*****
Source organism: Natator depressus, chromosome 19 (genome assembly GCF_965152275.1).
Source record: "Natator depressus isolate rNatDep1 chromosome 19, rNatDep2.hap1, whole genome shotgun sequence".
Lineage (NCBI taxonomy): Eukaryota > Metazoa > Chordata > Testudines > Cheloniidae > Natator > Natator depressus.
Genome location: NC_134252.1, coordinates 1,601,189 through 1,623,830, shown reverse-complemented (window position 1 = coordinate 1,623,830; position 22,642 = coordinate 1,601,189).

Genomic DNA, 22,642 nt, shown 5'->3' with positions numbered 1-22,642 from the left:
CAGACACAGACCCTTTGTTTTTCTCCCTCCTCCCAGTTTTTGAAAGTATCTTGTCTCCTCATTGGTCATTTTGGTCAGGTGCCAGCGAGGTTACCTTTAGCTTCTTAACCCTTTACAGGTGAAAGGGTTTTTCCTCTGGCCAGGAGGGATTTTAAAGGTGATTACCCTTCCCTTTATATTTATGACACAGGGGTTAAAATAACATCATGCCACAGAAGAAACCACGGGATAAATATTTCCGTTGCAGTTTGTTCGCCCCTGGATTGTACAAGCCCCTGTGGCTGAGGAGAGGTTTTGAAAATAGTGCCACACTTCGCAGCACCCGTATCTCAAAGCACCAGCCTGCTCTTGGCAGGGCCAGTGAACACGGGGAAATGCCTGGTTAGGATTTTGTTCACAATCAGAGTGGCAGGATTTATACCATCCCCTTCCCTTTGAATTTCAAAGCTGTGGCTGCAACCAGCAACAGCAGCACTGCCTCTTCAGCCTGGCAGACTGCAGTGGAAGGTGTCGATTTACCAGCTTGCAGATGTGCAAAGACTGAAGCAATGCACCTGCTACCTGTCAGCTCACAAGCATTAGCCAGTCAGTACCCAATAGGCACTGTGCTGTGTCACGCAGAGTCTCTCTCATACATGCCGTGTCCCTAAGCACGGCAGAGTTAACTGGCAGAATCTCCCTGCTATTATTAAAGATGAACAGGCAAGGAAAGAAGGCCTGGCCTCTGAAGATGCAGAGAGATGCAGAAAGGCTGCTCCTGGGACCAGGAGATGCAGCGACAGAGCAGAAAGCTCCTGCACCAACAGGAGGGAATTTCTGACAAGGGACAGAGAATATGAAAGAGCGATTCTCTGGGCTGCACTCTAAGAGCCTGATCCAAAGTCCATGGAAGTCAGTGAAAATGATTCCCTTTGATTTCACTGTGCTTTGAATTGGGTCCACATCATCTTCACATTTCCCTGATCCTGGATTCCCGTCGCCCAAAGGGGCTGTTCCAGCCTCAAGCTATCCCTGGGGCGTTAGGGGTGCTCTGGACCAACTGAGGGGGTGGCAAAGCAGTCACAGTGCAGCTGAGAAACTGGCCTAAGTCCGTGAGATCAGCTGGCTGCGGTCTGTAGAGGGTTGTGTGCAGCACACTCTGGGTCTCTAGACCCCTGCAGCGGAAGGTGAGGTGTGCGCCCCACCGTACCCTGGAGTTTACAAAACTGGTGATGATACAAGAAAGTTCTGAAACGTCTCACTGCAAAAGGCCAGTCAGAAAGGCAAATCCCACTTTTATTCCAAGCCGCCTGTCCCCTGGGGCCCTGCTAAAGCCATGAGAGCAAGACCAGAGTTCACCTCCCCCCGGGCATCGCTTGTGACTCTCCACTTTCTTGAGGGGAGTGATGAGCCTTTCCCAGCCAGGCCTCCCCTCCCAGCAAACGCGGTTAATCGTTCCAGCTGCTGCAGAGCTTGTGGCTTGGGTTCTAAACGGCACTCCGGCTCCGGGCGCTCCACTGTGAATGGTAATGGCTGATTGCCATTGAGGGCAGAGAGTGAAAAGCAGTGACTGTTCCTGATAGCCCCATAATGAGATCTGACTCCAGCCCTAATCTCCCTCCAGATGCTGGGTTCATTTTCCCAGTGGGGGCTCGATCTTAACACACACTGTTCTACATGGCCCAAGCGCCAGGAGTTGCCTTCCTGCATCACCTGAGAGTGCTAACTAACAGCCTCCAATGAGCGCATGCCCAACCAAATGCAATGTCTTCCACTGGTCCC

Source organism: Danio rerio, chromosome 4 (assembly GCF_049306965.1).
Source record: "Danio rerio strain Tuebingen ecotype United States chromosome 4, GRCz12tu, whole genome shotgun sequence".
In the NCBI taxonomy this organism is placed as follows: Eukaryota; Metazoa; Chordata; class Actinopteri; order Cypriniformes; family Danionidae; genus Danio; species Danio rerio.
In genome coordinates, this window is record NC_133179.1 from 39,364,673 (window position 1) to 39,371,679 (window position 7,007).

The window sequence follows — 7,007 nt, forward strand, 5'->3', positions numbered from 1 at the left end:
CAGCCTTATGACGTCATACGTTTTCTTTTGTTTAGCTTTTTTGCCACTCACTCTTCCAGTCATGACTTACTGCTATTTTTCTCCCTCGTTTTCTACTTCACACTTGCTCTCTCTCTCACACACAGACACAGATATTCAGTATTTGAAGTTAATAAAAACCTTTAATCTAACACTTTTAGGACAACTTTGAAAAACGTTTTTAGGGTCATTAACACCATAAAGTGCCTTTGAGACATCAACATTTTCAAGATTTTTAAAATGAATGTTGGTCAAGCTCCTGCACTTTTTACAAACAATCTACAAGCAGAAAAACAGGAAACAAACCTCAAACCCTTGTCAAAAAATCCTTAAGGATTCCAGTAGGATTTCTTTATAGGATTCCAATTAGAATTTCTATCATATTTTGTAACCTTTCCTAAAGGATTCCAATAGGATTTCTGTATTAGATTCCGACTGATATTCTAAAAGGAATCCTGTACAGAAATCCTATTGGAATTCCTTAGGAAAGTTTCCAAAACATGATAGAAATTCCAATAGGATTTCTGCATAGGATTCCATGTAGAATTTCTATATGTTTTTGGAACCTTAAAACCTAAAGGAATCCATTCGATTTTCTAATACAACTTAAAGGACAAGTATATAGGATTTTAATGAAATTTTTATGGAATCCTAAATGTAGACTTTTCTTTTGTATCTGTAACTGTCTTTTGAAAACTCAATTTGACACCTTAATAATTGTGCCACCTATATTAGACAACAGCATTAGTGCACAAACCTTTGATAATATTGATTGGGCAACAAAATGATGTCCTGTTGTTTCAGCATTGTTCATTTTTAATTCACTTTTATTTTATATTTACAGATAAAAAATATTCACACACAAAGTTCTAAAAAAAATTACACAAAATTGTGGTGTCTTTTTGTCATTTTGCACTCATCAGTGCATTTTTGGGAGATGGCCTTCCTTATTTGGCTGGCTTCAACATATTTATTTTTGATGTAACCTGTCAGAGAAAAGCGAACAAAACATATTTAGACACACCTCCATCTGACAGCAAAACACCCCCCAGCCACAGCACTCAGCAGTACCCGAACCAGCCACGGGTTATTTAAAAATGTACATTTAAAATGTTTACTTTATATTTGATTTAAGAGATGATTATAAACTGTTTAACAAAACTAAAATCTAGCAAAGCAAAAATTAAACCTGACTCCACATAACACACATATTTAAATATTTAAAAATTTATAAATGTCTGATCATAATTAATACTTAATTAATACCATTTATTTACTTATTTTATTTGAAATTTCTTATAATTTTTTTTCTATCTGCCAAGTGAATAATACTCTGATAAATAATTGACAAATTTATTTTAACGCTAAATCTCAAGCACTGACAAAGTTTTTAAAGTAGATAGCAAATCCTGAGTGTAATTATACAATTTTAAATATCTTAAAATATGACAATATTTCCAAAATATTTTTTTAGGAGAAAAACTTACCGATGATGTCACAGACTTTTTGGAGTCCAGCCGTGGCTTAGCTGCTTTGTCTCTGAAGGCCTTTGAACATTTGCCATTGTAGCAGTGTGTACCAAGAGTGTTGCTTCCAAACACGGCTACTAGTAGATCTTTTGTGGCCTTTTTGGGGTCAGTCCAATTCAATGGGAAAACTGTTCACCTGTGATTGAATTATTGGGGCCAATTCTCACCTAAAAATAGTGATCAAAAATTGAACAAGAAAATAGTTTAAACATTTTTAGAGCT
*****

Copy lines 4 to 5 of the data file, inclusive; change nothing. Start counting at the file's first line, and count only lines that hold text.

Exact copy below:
Genome location: NC_134252.1, coordinates 1,601,189 through 1,623,830, shown reverse-complemented (window position 1 = coordinate 1,623,830; position 22,642 = coordinate 1,601,189).

Genomic DNA, 22,642 nt, shown 5'->3' with positions numbered 1-22,642 from the left: